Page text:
To be accurate, we would need to estimate the size of every story in the backlog, in a more consistent manner than asking a team member for their gut-feeling (current process). We discussed having a Late Night Poker session at Budapest where we would size every single story, however this strike me as not agile at all.

Having discarded the massive Poker Planning session, I started looking with the Scrum Master at other options: Monthly Poker, Next Iteration Poker…and so on.

Eventually, I decided that I was looking in the wrong direction. We are going to continue doing planning poker for the Iteration that we are about to start and we will need to leave with the uncertainty of our backlog.

One thing was certain, that our backlog was too large and needed trimming down. Looking at our team’s velocity, I noticed that it was not only consistent on the story points but also fairly consistent on the number of stories completed per iteration. Saying this, I set out to cut down the backlog assuming that we completed 7 stories per iteration and that the last iteration should be empty. Clearly, this is not 100% accurate, maybe not even 80%, but it is a good starting point.

Agile is about managing change and living with uncertainty, and I’ve realised that I was trying to bend that in to good-old false security feeling of predictability.

Going Agile: The 6-Months Cadence

I have commented several times on the 2-weekly cadence that we follow at the certification team, but I haven’t gone into much detail on our 6 monthly cycle. We have just completed the Natty cycle (normally release date + 2/3 weeks) and we are about to start our Oneiric one.

6 monthly cycles help to plan achieving longer goals that drive the user stories implemented by the team in each iteration/sprint. During Natty, we had a loose coupling between these two.  I regularly (once a month) reviewed the progress of the Natty backlog and made sure that nothing was falling through the cracks. Despite the good completion rate in Natty, it was more of a case of the user stories forming the Blueprints (6 monthly requirements) than the other way around.

For Oneiric, the certification team went into UDS-O with much better defined blueprints. This has not only resulted in better sessions, but also on well defined backlog. Clearly, there is no much point trying to tight down what we will be doing in 4/5 months, so user stories towards the end of the cycle are vague and fairly large.  User stories for the next 2 months are better understood and described.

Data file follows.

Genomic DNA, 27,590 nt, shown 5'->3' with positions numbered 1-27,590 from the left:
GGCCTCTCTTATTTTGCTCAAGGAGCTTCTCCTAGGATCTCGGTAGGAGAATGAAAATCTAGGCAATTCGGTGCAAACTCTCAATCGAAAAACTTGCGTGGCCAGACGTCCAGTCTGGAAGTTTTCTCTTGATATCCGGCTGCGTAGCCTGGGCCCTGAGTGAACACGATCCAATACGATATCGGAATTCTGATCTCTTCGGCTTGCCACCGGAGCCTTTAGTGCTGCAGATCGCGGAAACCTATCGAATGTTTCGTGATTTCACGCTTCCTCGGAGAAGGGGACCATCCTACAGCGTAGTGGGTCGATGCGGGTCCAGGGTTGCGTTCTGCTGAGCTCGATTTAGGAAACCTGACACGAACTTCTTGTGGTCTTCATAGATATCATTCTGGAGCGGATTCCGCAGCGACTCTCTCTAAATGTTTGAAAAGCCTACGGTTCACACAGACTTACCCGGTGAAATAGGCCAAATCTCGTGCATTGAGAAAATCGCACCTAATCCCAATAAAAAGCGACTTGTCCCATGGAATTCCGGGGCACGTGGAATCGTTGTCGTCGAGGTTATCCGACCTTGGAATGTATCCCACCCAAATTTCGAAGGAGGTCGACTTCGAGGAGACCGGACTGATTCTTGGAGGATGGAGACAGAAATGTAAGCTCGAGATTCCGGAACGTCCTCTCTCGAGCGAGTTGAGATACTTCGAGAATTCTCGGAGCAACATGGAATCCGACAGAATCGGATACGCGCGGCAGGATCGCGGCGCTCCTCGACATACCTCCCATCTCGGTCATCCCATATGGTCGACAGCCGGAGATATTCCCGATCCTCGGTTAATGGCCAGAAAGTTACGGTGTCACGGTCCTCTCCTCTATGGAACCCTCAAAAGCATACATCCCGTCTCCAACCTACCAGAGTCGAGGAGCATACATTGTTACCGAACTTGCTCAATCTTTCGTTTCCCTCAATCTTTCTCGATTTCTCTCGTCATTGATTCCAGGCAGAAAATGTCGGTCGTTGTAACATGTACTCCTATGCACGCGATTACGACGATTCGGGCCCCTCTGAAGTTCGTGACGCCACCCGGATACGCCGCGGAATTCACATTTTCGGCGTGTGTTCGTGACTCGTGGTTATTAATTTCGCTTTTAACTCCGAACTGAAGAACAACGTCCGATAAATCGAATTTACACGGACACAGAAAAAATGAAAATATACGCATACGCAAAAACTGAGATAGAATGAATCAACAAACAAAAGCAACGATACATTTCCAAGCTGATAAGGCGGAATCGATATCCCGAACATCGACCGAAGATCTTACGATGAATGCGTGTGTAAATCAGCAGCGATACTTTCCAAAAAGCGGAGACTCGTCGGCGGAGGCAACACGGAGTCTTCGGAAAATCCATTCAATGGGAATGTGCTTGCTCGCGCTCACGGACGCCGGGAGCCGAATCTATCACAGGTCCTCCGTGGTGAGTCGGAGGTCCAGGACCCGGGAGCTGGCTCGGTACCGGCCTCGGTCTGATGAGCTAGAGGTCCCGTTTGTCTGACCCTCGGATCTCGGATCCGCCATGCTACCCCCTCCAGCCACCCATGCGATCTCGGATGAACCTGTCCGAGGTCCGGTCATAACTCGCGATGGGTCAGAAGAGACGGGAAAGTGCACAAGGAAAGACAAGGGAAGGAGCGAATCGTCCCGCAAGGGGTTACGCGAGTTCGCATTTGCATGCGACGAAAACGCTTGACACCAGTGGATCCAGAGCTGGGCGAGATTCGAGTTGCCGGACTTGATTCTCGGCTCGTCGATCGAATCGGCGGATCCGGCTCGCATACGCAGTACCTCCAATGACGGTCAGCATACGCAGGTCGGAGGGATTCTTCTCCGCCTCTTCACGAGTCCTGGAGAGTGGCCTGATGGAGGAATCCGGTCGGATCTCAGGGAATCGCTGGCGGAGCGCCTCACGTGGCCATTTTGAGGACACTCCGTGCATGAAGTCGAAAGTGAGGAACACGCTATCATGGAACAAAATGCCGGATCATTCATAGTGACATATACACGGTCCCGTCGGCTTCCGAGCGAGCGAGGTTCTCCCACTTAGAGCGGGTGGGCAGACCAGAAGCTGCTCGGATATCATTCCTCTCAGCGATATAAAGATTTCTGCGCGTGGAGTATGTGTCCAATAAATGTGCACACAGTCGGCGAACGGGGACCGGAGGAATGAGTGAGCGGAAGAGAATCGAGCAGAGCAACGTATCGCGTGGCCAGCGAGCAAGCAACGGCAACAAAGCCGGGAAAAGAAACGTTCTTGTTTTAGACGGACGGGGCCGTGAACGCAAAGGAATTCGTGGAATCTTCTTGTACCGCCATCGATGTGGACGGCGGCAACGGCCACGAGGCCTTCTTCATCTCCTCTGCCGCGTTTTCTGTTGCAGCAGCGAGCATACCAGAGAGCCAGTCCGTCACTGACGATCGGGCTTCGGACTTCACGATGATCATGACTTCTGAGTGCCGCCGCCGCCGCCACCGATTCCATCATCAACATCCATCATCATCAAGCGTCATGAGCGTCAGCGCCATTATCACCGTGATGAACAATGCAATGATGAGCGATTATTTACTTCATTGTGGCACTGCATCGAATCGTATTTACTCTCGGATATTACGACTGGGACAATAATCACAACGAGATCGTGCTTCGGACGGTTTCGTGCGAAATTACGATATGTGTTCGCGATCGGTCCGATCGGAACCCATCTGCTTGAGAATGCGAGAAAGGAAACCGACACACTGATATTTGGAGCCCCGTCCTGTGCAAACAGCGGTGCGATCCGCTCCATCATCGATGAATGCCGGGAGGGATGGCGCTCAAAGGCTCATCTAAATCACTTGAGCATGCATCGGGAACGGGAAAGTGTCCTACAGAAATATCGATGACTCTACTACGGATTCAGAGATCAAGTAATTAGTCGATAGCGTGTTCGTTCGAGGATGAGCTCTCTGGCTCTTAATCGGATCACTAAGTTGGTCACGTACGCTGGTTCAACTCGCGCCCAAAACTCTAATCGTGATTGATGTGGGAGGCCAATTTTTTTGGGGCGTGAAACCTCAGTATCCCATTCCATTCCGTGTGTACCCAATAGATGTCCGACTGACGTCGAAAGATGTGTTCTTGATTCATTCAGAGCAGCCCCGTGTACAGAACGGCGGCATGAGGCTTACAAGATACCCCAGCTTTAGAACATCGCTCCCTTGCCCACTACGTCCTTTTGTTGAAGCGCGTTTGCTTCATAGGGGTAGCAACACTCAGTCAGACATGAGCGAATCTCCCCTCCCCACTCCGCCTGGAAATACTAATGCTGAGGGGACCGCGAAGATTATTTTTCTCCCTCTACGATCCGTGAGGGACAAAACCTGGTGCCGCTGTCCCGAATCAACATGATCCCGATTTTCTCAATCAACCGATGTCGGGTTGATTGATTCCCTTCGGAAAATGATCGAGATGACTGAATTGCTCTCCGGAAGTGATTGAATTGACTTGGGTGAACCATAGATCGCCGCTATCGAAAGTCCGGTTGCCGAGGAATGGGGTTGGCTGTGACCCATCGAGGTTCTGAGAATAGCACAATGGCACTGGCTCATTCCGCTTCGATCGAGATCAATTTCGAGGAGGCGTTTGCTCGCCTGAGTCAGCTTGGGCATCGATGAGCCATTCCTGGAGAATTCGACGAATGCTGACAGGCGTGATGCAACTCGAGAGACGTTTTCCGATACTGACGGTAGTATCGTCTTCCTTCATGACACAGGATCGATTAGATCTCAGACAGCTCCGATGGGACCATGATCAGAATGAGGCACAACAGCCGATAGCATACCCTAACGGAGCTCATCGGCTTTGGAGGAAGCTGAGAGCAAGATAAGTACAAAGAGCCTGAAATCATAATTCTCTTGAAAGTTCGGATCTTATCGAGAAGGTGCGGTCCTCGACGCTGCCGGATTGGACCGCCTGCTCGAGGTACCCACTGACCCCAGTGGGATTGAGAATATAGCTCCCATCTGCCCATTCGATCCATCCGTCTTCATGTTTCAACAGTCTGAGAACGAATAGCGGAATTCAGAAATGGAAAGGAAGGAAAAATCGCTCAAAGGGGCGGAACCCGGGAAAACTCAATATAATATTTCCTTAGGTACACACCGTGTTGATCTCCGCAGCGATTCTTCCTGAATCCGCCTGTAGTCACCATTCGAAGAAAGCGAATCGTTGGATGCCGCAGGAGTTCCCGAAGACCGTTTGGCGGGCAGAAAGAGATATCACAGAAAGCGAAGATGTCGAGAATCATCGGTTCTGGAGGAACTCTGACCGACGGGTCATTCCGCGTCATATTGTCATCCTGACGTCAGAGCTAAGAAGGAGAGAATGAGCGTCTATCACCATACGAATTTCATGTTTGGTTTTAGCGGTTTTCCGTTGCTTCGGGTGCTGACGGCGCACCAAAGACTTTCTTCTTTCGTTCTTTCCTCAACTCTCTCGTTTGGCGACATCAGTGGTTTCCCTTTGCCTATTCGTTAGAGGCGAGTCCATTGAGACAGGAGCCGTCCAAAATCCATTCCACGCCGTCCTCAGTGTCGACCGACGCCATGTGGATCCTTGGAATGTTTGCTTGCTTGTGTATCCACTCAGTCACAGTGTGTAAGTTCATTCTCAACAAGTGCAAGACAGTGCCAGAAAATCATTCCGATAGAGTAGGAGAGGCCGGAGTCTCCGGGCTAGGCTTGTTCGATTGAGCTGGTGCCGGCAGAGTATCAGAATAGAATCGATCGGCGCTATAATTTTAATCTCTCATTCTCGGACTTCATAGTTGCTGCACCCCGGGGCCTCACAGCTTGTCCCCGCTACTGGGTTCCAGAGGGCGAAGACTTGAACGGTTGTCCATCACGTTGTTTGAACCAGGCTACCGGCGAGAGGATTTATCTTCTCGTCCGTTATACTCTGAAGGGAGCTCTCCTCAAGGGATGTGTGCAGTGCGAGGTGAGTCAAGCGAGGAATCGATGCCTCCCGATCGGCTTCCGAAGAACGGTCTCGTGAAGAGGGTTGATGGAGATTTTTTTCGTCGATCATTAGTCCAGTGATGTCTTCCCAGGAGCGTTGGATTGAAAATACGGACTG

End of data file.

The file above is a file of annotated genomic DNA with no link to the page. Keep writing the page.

We have been collecting velocity data for the last few months, so by asking the team to roughly size new stories and review the sizes for the “next_iteration+1”, I hope to be able to build a burn up/down chart over the next few weeks! I will keep you posted.

Agile – How and why does Scrum work?

As an agile methodologies SCRUM is pretty simple to follow. There are basically 3 roles , 4 ceremonies and small bunch of practices. So why does it work? let me take a game theory perspective to the how, in order the explain the why.

from wikipedia

Sprints: Deliver often!

A sprint is a unit of  time (in our team is 2 weeks) in which the team plans and delivers an increment of the product that provides value to the customer. Once a sprint finishes a new one starts, the 4 SCRUM ceremonies are held within one sprint.

Classic waterfall projects tend towards a big bang approach to delivery. For the customer and the supplier, it leaves a door open to last minute surprises: “this is not what I ask for, it is going a bit late, I am not paying you, we had to cut that feature…”  This might be represented as deflections by both sides (or players in a prisoner’s dilemma).

Tricking the other side into doing their part without you doing yours, (e.g. increasing your margin by cutting test effort and delivering bug-ridden software) can be  more appealing if the players are not likely to meet again (or at least not in the near future).

However, if these interactions are more frequent and longer lasting, the benefits of ongoing collaboration become more attractive. This approach to fostering collaboration is well argued by Axelrod and it is implemented by scrum in the ‘sprint’ concept.

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SCRUM works better with the Symbian Foundation

Over the last few years, it has become more usual, and accepted as a good industry practice, the use of  SCRUM as a team/project management methodology.

At the Symbian Foundation, we use SCRUM in our pdk build team. I have been recently pondering over what is the most efficient methodology for project management to use if you are building products out of Symbian Platforms.

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SCRUM funciona mejor con la Fundación Symbian

Durante los últimos años es cada vez mas habitual ,y aceptado como buena practica, el uso de SCRUM como metodología de organización de equipos de desarrollo de software.

Nosotros, en la fundación Symbian, usamos SCRUM en el equipo que genera los “kits” de desarrollo como el pdk. Por esta razón, recientemente he estado reflexionando sobre cual es la mejor metodología de dirección de equipos y proyectos si estas trabajando con plataformas Symbian.